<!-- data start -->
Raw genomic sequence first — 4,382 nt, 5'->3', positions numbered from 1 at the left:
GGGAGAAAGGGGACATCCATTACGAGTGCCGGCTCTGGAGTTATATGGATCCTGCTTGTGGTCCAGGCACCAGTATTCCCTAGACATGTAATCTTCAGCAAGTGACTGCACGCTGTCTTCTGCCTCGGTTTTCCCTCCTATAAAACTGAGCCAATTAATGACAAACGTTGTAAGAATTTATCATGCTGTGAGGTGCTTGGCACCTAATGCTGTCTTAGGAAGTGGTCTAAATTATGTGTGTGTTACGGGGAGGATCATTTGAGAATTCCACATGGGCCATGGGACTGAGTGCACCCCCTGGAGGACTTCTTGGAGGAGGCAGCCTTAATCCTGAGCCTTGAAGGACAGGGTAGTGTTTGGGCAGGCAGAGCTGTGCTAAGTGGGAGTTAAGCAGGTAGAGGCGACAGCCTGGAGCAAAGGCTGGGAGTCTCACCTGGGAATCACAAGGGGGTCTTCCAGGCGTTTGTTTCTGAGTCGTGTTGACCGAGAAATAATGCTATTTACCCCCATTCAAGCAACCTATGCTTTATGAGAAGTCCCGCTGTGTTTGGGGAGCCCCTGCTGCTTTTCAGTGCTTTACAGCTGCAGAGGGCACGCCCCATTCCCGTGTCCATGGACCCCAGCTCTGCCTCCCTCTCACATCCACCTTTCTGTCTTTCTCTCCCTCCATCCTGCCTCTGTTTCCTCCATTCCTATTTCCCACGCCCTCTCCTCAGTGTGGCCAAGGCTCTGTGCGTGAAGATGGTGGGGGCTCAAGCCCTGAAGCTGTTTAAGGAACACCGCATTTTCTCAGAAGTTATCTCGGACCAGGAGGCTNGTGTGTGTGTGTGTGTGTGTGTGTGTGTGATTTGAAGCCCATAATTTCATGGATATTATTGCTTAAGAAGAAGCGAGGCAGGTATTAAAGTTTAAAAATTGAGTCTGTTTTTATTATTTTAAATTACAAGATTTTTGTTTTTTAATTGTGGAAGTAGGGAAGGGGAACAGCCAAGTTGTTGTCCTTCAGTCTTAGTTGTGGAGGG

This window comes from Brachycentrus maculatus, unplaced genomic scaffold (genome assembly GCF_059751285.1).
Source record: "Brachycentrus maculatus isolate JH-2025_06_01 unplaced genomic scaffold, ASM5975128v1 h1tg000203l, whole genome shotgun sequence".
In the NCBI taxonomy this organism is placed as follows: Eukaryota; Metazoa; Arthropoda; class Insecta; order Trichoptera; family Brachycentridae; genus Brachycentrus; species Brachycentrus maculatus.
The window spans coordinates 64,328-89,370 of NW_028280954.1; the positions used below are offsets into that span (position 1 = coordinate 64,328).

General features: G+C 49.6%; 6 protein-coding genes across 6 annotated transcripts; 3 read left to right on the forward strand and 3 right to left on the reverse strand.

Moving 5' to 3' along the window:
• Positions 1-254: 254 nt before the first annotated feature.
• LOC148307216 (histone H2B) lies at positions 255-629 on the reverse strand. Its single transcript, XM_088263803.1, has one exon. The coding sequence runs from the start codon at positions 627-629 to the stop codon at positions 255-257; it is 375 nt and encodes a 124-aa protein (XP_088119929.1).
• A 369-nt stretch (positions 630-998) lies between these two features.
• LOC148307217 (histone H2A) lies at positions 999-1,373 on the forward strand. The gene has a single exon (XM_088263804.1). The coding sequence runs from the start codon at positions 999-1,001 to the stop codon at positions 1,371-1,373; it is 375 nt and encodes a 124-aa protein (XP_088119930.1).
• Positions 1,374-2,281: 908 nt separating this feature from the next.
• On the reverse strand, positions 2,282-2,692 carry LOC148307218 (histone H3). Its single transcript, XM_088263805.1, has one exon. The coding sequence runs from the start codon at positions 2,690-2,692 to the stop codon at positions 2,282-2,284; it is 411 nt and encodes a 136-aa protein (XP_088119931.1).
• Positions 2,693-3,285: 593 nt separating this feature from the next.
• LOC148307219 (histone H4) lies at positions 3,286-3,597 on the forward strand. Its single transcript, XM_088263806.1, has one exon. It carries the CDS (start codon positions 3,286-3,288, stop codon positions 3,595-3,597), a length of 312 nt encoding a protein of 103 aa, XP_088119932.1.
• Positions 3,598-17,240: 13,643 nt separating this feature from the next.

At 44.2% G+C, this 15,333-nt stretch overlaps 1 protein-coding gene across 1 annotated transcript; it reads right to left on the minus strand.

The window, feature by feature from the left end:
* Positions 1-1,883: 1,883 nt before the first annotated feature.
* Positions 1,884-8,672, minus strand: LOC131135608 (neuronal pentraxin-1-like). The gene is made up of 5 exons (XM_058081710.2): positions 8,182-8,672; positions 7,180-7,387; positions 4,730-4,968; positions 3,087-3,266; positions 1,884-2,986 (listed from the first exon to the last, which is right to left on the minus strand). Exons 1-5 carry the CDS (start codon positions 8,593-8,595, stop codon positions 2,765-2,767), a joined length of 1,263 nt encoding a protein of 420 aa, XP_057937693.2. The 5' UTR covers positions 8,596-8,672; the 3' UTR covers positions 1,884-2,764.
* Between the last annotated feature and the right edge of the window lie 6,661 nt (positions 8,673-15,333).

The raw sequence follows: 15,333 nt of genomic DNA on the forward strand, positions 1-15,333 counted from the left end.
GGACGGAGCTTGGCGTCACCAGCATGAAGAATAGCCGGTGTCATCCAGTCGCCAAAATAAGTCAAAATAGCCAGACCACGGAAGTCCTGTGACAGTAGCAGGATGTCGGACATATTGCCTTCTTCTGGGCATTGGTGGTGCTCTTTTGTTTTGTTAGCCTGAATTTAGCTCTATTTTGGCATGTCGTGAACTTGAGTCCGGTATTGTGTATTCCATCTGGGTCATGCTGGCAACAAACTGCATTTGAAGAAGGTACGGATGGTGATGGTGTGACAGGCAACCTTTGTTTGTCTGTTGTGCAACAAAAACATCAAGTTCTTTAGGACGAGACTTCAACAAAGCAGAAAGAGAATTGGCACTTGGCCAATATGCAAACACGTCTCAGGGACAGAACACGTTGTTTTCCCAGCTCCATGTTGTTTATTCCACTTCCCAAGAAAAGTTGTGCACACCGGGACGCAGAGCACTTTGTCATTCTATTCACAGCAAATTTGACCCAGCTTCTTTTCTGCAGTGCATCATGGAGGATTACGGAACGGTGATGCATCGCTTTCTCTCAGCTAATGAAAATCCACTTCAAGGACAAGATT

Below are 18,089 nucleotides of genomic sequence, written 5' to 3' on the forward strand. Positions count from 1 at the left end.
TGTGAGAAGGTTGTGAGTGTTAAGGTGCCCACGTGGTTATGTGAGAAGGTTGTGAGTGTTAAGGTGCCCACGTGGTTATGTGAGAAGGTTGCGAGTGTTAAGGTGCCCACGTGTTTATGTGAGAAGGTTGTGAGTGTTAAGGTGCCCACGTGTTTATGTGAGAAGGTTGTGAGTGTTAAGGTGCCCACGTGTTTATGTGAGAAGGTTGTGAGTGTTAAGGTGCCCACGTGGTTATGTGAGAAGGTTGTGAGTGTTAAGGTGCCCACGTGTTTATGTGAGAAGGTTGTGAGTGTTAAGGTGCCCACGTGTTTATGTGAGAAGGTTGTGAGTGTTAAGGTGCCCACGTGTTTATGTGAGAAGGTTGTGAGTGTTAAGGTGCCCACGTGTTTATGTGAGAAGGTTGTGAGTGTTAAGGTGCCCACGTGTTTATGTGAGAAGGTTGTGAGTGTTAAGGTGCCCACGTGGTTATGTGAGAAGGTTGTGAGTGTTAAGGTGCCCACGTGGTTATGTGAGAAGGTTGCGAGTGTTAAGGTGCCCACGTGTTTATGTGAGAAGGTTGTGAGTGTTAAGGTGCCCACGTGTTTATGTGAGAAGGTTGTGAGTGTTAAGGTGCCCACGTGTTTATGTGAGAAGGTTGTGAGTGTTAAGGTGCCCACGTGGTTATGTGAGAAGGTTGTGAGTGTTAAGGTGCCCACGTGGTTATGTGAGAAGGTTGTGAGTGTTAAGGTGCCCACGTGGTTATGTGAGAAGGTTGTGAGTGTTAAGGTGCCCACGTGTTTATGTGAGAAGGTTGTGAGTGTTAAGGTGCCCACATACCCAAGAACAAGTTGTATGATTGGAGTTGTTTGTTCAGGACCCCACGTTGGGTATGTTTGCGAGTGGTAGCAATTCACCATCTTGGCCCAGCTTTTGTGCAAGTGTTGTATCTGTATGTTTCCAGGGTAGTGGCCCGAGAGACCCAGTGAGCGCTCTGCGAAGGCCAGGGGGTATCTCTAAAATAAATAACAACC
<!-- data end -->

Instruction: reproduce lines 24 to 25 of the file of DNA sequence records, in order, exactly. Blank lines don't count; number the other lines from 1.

GGACGGAGCTTGGCGTCACCAGCATGAAGAATAGCCGGTGTCATCCAGTCGCCAAAATAAGTCAAAATAGCCAGACCACGGAAGTCCTGTGACAGTAGCAGGATGTCGGACATATTGCCTTCTTCTGGGCATTGGTGGTGCTCTTTTGTTTTGTTAGCCTGAATTTAGCTCTATTTTGGCATGTCGTGAACTTGAGTCCGGTATTGTGTATTCCATCTGGGTCATGCTGGCAACAAACTGCATTTGAAGAAGGTACGGATGGTGATGGTGTGACAGGCAACCTTTGTTTGTCTGTTGTGCAACAAAAACATCAAGTTCTTTAGGACGAGACTTCAACAAAGCAGAAAGAGAATTGGCACTTGGCCAATATGCAAACACGTCTCAGGGACAGAACACGTTGTTTTCCCAGCTCCATGTTGTTTATTCCACTTCCCAAGAAAAGTTGTGCACACCGGGACGCAGAGCACTTTGTCATTCTATTCACAGCAAATTTGACCCAGCTTCTTTTCTGCAGTGCATCATGGAGGATTACGGAACGGTGATGCATCGCTTTCTCTCAGCTAATGAAAATCCACTTCAAGGACAAGATT

Below are 18,089 nucleotides of genomic sequence, written 5' to 3' on the forward strand. Positions count from 1 at the left end.